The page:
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Weighing the evidence

What happened on Oct. 8 tells us a lot about the Israel-Hamas war

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There are different kinds of evidence. Our American judicial system is built around this acknowledgment. When you think about it, criminals don’t leave calling cards. So there have to be indirect ways of ascertaining guilt and innocence, otherwise few wrongdoers would be brought to justice.

Varieties of relevant information include the following: forensic, ballistic, DNA, expert testimony, eyewitnesses, circumstantial evidence. All must be weighed with care.

You didn’t see your dog walk through the house after a good frolic in the mud. But you did see muddy paw prints on the kitchen floor, so you reasonably inferred it.

Bert of Sesame Street fame makes a batch of cookies, posting a sign, “Save for party.” He comes by later and there are only fragments on the plate. He has good reason to suspect Ernie: No one else lives in the house; Ernie is known to crave cookies; Ernie has pilfered Bert’s cookies in the past; Ernie has crumbs on his mouth.

By and large, if you were present at the scene in question, you have a stronger case than the man who was not present. This is God’s argument to Job when the latter complains of the unfairness of the way the world is run:

“Where were you when I laid the foundations of the earth? Tell me, if you have understanding. Who determined its measurements? Surely you know!” (Job 38:4-5, NKJV).

Solomon was not present when a certain baby was born who became the subject of a custody dispute. He had no direct evidence. What was he to do when two women entered his courtroom, both claiming to be the mother? He finally reached the right judgment by indirect inference. He observed which of the women had a heart for the child. She is the one who would rather give up her claim than agree to sawing the infant in two as a kind of “fairness.” Solomon proclaims without hesitation: “Give the child to this woman; she is the mother.”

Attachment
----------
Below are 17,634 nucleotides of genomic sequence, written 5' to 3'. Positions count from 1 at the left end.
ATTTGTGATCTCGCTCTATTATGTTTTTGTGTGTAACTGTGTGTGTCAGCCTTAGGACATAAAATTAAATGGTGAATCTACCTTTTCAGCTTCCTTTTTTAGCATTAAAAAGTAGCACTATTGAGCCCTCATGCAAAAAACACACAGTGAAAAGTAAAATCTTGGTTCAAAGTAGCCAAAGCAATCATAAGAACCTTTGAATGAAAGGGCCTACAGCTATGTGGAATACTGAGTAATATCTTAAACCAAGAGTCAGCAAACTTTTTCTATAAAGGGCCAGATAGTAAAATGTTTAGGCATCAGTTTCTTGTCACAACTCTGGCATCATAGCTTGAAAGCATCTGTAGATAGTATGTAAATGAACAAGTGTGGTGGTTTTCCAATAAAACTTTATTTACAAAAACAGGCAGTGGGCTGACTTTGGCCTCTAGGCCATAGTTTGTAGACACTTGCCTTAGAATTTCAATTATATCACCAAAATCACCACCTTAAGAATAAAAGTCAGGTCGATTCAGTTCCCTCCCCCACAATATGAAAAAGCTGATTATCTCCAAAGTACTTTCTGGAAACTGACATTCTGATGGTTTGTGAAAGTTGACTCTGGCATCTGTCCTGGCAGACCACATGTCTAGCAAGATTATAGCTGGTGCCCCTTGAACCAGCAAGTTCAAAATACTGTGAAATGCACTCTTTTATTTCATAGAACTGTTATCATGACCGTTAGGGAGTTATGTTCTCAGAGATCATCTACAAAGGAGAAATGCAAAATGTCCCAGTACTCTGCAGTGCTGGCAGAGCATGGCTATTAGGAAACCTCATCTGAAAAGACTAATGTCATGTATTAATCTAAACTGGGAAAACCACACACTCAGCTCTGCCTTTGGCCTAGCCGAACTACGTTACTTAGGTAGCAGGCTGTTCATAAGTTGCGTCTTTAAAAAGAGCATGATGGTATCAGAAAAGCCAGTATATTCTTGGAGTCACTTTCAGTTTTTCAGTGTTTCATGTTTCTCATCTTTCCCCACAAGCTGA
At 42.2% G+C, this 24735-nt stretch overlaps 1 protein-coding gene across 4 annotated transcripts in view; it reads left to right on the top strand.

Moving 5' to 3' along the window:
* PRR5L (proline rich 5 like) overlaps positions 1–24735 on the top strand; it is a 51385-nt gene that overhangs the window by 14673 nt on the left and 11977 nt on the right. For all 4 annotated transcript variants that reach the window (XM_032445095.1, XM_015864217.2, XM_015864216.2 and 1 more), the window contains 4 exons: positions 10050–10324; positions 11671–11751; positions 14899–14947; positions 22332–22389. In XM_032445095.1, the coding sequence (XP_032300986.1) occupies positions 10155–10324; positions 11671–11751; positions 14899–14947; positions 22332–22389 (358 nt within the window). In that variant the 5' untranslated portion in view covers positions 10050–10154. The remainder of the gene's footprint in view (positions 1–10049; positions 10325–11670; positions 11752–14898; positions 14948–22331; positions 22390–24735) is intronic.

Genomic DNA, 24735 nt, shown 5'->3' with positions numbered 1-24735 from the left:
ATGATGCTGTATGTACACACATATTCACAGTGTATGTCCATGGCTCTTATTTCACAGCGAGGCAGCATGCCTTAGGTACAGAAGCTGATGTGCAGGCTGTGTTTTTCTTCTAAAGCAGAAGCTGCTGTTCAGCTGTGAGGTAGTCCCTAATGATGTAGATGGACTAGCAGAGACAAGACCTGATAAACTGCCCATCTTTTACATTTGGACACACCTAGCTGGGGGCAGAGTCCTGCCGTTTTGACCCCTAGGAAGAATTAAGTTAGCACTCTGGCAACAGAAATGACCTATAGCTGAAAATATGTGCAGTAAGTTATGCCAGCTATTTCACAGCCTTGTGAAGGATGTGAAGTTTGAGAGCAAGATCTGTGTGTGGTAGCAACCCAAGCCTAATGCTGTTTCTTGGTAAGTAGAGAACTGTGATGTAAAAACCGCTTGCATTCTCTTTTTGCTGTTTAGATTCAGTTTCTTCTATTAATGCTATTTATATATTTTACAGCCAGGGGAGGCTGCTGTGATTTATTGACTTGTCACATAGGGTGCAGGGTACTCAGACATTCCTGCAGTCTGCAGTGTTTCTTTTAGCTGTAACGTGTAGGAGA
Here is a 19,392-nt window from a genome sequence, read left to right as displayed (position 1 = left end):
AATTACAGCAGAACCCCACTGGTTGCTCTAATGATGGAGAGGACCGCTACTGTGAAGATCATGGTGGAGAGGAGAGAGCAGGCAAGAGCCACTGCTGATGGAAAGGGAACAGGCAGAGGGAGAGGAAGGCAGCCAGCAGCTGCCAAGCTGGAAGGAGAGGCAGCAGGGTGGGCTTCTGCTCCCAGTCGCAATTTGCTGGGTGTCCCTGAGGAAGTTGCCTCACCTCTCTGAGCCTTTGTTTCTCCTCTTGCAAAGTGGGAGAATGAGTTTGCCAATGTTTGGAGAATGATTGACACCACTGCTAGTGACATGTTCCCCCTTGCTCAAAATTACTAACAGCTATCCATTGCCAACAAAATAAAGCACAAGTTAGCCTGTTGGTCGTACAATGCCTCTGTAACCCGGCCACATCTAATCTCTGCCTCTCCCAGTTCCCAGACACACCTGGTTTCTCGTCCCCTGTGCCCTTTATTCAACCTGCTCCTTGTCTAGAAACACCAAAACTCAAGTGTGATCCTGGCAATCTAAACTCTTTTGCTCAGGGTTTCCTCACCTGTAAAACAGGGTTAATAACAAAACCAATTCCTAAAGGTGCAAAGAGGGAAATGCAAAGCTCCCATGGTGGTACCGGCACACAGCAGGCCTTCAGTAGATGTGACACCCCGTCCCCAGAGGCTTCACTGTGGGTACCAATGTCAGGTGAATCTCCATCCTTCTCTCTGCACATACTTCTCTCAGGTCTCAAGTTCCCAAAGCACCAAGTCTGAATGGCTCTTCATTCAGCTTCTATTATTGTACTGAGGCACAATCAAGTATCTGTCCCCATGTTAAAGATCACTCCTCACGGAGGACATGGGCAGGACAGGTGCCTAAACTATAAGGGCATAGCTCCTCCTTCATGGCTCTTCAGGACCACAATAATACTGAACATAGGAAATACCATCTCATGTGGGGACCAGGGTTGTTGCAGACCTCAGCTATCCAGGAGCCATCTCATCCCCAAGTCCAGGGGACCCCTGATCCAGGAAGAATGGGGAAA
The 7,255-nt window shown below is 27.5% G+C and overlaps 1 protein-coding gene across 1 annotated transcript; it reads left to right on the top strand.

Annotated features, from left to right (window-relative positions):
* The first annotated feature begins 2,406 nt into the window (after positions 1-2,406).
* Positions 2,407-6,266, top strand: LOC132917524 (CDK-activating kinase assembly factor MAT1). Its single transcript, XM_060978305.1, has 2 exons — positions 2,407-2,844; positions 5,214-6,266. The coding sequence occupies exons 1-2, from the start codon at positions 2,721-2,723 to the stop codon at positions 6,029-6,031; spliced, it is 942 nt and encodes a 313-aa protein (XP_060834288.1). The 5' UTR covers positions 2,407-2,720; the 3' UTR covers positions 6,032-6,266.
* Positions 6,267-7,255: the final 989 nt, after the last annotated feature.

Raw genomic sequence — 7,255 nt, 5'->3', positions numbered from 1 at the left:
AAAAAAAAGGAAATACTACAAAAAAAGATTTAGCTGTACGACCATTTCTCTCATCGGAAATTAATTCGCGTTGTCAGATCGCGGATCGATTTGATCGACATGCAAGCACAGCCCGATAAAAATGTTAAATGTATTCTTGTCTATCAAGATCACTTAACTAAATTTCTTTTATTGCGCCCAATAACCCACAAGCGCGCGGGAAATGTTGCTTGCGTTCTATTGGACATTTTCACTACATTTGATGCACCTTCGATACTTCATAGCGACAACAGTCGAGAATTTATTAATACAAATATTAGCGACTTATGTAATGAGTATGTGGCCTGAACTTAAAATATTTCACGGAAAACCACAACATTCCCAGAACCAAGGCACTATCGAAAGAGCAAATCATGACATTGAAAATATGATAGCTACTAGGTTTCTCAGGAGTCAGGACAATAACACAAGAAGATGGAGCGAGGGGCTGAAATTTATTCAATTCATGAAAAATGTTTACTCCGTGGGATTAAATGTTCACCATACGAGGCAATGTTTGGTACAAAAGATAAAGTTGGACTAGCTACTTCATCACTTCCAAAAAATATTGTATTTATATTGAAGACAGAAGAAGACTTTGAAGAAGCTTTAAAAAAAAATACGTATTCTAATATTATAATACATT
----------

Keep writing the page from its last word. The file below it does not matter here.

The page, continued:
Friendships everywhere have been strained by the Israel-Hamas nightmare. We are either pro-Israel or pro-Hamas cheerleaders. I myself have been going back and forth with a friend for months, both of us flinging evidence at each other from history and logic, from this expert’s book and that expert’s book.

But another kind of evidence strongly persuades me, of a sort that started taking shape as early as Oct. 8, and that now reaches a crescendo from Ivy League campuses. It is a species of evidence that Christ Himself urges for our consideration:

“You will know them by their fruits” (Matthew 7:16).

Christ here is warning against false prophets and leaders. They come “in sheep’s clothing,” posing as righteous and compassionate and on the side of the oppressed, “but inwardly are ravenous wolves” (verse 15).

A true prophet of justice does not on Oct. 8 call for the death of the nation massacred on Oct. 7. There is your tip-off to who is right. Such a counterintuitive and upside-down response serves to show true colors—in the same way that the impostor mother in Solomon’s courtroom showed her true colors when gleefully preferring the slicing asunder of the baby to the thought that the other woman should be pleased.

If there is any question as to how God regards Oct. 7, an end-times scenario of uncanny similarity offers fearful food for thought:

“In the latter years you will come into the land of those brought back from the sword and gathered from many people on the mountains of Israel, which had long been desolate; they were brought out of the nations, and now all of them dwell safely. … On that day it shall come to pass that thoughts will arise in your mind, and you will make an evil plan: You will say, ‘I will go up against a land of unwalled villages; I will go to a peaceful people, who dwell safely, all of them dwelling without walls’” (Ezekiel 38:8-11).

Massacres of quiet and peaceful people who dwell safely in dwellings without walls will not be lightly judged by God.

Andrée Seu Peterson

Andrée is a senior writer for WORLD Magazine. Her columns have been compiled into three books including Won’t Let You Go Unless You Bless Me. Andrée resides near Philadelphia.


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